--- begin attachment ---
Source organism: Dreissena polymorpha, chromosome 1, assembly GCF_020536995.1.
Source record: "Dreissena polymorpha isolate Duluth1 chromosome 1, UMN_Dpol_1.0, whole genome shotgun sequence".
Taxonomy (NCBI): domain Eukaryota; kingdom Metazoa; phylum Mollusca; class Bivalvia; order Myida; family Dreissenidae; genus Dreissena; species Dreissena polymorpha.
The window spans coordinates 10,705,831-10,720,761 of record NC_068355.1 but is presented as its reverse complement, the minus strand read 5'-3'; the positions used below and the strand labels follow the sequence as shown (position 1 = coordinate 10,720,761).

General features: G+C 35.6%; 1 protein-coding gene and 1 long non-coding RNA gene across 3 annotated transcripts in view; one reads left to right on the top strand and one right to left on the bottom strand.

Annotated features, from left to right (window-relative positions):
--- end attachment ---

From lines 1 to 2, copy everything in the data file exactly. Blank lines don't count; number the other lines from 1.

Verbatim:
Source organism: Dreissena polymorpha, chromosome 1, assembly GCF_020536995.1.
Source record: "Dreissena polymorpha isolate Duluth1 chromosome 1, UMN_Dpol_1.0, whole genome shotgun sequence".